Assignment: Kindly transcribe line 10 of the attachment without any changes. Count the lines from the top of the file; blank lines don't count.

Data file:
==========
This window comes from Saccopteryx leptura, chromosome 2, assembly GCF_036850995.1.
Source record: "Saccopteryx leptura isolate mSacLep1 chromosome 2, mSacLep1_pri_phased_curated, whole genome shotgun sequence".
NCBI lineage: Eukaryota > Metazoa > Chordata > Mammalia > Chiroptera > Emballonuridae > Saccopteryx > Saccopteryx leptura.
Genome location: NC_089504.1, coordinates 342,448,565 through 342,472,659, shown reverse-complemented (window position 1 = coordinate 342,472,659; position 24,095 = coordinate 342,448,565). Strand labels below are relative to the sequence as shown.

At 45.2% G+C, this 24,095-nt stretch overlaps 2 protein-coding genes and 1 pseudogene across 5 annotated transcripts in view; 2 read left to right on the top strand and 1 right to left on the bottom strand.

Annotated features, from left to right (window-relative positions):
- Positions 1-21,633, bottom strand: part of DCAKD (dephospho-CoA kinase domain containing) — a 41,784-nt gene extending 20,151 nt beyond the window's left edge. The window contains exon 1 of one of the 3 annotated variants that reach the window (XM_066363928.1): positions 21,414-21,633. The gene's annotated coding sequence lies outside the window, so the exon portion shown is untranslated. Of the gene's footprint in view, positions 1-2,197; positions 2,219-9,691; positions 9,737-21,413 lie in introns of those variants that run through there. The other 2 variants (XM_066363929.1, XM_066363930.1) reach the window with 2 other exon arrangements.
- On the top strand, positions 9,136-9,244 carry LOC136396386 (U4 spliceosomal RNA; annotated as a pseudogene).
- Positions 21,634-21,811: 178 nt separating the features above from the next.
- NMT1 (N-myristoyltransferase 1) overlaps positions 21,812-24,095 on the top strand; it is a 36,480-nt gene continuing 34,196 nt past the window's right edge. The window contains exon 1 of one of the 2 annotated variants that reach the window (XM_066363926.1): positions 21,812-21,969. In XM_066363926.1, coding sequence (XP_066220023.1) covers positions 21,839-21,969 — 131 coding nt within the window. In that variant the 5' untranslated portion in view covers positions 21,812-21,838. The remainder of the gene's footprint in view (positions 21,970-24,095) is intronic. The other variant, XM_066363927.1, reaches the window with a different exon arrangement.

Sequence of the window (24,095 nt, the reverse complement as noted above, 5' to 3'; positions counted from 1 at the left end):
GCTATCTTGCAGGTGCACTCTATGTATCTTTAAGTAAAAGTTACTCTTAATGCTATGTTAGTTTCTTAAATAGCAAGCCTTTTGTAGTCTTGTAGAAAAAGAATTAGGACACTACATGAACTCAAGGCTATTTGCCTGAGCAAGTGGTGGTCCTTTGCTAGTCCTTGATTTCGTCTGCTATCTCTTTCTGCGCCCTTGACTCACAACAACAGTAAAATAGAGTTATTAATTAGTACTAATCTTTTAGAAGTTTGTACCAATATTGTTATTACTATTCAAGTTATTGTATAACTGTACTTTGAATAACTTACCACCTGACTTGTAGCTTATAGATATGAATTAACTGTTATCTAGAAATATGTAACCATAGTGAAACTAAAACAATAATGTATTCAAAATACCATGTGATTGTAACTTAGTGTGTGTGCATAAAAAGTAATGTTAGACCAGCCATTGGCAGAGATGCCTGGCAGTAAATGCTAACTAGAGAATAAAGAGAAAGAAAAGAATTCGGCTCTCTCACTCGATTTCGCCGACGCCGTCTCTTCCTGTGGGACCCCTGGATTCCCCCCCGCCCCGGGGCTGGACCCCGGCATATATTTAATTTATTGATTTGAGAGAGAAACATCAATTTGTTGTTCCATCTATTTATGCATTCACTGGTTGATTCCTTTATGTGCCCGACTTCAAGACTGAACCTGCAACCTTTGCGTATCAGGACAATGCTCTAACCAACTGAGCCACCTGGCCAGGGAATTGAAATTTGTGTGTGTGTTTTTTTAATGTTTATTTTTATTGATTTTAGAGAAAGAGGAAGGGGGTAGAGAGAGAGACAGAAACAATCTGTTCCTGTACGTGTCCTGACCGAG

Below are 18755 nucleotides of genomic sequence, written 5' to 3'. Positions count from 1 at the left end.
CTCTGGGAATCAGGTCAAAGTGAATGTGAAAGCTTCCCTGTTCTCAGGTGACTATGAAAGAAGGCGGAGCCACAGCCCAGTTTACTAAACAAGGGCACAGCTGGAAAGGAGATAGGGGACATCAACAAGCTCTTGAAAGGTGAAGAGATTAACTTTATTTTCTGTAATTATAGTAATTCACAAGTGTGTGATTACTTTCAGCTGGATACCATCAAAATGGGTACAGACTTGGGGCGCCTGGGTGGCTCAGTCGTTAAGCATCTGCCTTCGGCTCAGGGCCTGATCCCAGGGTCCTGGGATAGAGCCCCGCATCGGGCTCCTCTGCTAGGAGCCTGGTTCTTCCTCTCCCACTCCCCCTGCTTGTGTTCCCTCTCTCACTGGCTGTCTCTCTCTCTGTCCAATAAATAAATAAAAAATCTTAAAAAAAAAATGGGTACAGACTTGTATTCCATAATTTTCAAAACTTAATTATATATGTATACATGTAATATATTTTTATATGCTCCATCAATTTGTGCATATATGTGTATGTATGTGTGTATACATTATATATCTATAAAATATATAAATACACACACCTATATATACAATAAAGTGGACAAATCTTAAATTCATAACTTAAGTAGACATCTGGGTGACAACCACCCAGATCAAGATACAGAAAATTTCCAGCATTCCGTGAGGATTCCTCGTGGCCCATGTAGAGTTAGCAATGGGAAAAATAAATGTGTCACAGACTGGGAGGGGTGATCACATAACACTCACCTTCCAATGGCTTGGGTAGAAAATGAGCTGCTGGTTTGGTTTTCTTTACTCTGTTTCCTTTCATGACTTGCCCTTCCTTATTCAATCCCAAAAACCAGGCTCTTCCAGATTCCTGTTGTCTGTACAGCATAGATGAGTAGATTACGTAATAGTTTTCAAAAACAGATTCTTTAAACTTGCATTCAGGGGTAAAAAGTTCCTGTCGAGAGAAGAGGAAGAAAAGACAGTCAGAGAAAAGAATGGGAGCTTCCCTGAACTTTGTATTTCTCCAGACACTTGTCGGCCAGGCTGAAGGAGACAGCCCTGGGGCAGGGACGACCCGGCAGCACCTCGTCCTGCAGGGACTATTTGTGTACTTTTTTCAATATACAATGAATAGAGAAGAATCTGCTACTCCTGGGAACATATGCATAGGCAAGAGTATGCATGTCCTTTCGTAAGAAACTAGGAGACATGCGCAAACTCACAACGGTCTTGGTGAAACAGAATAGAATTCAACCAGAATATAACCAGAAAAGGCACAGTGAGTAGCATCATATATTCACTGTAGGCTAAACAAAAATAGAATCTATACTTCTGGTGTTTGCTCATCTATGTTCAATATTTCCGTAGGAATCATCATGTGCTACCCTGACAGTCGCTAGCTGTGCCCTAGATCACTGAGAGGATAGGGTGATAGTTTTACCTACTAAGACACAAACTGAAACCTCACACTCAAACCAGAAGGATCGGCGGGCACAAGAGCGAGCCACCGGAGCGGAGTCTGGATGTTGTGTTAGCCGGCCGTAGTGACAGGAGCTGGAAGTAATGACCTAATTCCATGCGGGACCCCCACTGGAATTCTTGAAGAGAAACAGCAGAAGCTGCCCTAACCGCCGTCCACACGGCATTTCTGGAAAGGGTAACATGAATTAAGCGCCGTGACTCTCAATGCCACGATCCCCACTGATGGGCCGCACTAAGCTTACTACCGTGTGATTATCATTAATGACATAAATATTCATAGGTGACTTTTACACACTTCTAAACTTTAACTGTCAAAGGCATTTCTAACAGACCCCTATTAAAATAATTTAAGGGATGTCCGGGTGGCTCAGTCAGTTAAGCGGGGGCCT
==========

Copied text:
- NMT1 (N-myristoyltransferase 1) overlaps positions 21,812-24,095 on the top strand; it is a 36,480-nt gene continuing 34,196 nt past the window's right edge. The window contains exon 1 of one of the 2 annotated variants that reach the window (XM_066363926.1): positions 21,812-21,969. In XM_066363926.1, coding sequence (XP_066220023.1) covers positions 21,839-21,969 — 131 coding nt within the window. In that variant the 5' untranslated portion in view covers positions 21,812-21,838. The remainder of the gene's footprint in view (positions 21,970-24,095) is intronic. The other variant, XM_066363927.1, reaches the window with a different exon arrangement.